If you're an Eduspherian blogging your heart out about life in the classroom and sharing other thoughts about the world of education, then perhaps you might be interested in this resource from the Electronic Frontier Foundation: Fighting for Bloggers' Rights.
There's a handy legal guide, which while no substitute for proper advice from a practicing attorney, at least provides some background to the casual blogger. Most of the examples are not specific to the educational world, but that does not mean that they aren't worth considering. You may be most interested in looking at the material on Labor Law, which details workplace blogging. My hunch is that most of us blog about work from home and do not use hardware, software, or bandwidth available in the workplace. This is a much safer place to be. Even moreso, for those of us who work in districts with "internet nannies" (i.e. filtering software), there is even less of an opportunity for employers to stick their noses into your blogging. By not allowing blogging sites through the filter, it is not considered "school sponsored" and is therefore outside of their control. (I wonder how long it will be before a student suspended because of a MySpace post sues a school district from this angle?)
If you want to blog about your union---go for it! You've got federal protection for that. An employer is prohibited from taking any action against you as long as you're writing about union activities relating to the conditions of employment.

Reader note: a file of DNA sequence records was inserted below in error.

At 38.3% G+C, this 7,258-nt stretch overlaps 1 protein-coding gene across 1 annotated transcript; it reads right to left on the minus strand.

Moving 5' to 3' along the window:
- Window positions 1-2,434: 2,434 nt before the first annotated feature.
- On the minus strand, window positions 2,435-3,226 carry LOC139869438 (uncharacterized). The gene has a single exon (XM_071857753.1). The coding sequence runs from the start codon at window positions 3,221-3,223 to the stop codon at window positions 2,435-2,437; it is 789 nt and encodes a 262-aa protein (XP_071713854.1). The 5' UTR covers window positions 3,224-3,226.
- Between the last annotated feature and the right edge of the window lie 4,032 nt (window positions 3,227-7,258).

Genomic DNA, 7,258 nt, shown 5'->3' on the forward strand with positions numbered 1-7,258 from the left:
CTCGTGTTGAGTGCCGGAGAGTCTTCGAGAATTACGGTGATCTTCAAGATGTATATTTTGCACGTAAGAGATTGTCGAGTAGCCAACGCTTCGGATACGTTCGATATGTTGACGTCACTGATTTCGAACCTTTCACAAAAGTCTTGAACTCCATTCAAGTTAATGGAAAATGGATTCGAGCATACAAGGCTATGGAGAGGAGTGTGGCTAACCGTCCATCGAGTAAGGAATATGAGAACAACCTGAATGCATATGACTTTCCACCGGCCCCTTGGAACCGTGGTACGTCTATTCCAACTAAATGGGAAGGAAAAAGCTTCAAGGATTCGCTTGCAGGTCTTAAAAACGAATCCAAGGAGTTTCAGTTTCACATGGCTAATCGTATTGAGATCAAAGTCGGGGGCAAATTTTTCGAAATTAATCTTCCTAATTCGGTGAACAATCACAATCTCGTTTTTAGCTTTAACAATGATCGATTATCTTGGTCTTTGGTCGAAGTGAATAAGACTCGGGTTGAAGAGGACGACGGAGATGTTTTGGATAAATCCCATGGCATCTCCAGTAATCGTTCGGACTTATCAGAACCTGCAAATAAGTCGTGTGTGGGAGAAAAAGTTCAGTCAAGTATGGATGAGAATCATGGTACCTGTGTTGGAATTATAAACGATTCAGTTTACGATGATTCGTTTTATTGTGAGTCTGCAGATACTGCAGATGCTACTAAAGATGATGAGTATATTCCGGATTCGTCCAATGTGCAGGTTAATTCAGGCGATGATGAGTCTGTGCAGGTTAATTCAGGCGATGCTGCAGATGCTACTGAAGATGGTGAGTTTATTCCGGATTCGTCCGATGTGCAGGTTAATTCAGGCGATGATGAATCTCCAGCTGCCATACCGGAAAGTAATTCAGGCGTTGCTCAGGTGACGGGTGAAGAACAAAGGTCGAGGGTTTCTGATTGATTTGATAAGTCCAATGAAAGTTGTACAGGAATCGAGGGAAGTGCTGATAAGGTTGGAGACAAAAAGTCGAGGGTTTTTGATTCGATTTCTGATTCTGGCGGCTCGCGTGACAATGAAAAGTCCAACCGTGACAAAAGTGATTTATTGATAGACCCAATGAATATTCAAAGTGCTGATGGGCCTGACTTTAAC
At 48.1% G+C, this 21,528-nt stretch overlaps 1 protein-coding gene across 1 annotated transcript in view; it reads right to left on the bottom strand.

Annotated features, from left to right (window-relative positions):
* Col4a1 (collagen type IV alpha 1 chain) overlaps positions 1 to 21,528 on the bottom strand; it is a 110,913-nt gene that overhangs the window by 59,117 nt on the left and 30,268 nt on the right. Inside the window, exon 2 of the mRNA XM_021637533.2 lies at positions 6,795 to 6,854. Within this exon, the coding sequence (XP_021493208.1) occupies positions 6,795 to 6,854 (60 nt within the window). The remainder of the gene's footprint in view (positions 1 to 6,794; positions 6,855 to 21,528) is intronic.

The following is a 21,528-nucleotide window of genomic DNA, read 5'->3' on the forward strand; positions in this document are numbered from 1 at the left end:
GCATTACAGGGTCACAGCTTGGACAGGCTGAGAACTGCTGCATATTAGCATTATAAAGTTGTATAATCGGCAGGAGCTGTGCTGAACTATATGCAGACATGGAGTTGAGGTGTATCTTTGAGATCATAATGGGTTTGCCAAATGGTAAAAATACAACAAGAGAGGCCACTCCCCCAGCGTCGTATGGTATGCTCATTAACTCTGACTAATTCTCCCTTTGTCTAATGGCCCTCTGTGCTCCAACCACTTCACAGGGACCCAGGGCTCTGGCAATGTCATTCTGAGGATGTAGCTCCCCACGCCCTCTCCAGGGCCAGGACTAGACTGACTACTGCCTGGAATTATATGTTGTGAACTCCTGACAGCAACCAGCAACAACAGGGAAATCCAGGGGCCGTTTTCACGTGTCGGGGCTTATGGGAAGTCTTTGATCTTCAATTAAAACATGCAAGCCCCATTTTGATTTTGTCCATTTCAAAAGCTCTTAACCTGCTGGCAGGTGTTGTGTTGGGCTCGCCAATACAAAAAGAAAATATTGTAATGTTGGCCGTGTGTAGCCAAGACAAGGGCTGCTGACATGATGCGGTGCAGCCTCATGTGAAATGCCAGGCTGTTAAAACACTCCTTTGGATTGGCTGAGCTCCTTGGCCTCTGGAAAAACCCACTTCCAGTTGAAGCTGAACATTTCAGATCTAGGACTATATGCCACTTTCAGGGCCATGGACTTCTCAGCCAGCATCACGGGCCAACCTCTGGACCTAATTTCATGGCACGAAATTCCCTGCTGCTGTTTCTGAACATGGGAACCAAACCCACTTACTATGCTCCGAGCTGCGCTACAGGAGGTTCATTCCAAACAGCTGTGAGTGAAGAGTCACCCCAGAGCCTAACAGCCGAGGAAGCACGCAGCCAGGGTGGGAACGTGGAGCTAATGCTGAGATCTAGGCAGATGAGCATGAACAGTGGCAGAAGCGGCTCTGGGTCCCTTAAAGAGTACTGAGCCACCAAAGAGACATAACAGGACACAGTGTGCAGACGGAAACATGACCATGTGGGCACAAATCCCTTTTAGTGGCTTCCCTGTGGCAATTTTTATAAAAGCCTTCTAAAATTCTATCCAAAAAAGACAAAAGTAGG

For those of you out there who work for private institutions, you may have less of a chance of standing up against any disciplinary measures. Considering educators as "public employees" is a bit of a stretch; however, public dollars are used for public education...and if there are things happening in your workplace that the public should be aware of---then you can make this information available. You need to be sensitive to the privacy of others; but at least edubloggers don't have to worry about divulging any proprietary information.
Finally, if you have a way to filter IPs and your employer is still attempting to monitor your blog, "this may violate provisions of federal and state laws that prohibit the unauthorized interception of communications. See 18 U.S.C. §§ 2510 et seq. (Wiretap Act), 2701 et seq. (Stored Communications Act)." While it is unlikely that anyone would take steps to sue an employer because of such a thing, it could put you in a position of strength.
Keep on bloggin'!